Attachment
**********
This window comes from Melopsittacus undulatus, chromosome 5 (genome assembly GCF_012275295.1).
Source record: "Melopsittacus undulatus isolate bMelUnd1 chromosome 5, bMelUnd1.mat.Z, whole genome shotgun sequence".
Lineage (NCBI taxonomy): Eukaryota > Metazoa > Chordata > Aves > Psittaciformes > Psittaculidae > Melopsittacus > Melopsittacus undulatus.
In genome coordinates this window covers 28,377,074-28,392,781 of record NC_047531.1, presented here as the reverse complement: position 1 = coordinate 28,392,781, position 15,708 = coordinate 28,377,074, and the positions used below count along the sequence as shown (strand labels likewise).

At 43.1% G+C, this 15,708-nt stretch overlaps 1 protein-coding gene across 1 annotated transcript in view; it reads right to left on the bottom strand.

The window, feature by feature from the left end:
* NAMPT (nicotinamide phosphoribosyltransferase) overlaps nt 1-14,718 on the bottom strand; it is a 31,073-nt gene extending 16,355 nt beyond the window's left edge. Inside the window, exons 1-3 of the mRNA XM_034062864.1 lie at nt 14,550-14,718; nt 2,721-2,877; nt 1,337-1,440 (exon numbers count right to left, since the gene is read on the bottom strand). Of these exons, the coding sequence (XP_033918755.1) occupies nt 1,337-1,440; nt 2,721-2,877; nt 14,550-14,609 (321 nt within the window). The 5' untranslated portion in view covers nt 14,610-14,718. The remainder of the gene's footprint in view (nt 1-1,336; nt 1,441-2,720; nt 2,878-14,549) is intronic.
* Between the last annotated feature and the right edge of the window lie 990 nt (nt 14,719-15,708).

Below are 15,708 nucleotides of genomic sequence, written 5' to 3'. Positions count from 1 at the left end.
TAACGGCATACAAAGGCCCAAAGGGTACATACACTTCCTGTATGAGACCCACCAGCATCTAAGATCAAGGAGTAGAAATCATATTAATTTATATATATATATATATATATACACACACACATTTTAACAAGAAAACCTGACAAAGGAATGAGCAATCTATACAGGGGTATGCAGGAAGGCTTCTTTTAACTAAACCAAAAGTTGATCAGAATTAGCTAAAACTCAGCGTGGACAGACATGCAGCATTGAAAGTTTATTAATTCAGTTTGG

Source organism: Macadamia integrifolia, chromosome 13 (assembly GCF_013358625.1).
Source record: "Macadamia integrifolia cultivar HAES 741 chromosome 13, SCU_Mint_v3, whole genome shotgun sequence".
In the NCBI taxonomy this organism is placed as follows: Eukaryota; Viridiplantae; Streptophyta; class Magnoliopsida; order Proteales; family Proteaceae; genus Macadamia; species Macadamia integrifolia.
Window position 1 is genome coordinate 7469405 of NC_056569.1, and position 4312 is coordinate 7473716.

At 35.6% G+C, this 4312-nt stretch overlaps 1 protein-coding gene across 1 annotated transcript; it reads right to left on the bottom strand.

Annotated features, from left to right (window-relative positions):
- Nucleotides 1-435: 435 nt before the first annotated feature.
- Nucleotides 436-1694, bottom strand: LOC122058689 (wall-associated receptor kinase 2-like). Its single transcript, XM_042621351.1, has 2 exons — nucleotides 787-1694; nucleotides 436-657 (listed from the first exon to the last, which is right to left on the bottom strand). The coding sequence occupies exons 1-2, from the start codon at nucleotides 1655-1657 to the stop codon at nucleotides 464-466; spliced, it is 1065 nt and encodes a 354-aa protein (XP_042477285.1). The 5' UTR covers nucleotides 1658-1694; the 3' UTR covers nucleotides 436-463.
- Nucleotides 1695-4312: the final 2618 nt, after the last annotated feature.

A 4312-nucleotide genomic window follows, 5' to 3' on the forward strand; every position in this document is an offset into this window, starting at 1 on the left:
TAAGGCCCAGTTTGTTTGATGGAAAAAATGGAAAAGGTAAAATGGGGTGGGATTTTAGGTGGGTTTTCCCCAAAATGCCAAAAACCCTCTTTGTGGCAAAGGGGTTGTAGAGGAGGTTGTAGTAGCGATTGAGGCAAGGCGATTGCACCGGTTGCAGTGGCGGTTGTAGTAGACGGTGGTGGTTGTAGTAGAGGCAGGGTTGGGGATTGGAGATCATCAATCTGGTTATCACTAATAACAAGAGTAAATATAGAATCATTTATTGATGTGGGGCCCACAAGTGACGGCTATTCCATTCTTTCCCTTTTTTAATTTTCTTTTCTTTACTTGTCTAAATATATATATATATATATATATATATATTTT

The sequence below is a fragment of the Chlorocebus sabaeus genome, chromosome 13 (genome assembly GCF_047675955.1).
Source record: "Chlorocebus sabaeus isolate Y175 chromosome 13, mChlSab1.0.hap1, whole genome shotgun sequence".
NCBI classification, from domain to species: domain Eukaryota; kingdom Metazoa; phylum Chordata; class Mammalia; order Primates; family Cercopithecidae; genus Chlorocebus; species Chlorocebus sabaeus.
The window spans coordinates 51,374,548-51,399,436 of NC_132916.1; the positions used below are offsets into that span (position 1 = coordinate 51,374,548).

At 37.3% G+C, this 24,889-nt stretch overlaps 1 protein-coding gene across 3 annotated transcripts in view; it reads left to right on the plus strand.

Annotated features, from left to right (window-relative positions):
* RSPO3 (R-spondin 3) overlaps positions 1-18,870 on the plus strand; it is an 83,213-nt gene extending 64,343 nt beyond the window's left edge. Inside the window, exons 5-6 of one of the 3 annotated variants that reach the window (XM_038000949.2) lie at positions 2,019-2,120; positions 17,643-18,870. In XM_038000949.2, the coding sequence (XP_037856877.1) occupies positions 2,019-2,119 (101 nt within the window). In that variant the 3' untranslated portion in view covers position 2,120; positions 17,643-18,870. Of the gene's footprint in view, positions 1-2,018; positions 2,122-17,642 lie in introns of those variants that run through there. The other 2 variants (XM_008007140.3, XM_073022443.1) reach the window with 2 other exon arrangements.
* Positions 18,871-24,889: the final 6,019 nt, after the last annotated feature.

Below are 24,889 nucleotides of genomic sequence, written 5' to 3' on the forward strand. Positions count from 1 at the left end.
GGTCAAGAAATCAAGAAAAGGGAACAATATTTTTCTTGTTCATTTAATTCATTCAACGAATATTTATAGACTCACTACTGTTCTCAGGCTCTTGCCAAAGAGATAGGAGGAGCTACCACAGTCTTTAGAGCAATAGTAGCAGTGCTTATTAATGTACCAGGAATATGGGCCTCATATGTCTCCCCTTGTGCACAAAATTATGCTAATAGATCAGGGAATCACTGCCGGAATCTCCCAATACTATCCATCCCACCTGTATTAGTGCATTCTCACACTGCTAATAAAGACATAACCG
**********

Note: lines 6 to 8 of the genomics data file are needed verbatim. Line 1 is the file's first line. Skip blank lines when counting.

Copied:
The window, feature by feature from the left end:
* NAMPT (nicotinamide phosphoribosyltransferase) overlaps nt 1-14,718 on the bottom strand; it is a 31,073-nt gene extending 16,355 nt beyond the window's left edge. Inside the window, exons 1-3 of the mRNA XM_034062864.1 lie at nt 14,550-14,718; nt 2,721-2,877; nt 1,337-1,440 (exon numbers count right to left, since the gene is read on the bottom strand). Of these exons, the coding sequence (XP_033918755.1) occupies nt 1,337-1,440; nt 2,721-2,877; nt 14,550-14,609 (321 nt within the window). The 5' untranslated portion in view covers nt 14,610-14,718. The remainder of the gene's footprint in view (nt 1-1,336; nt 1,441-2,720; nt 2,878-14,549) is intronic.
* Between the last annotated feature and the right edge of the window lie 990 nt (nt 14,719-15,708).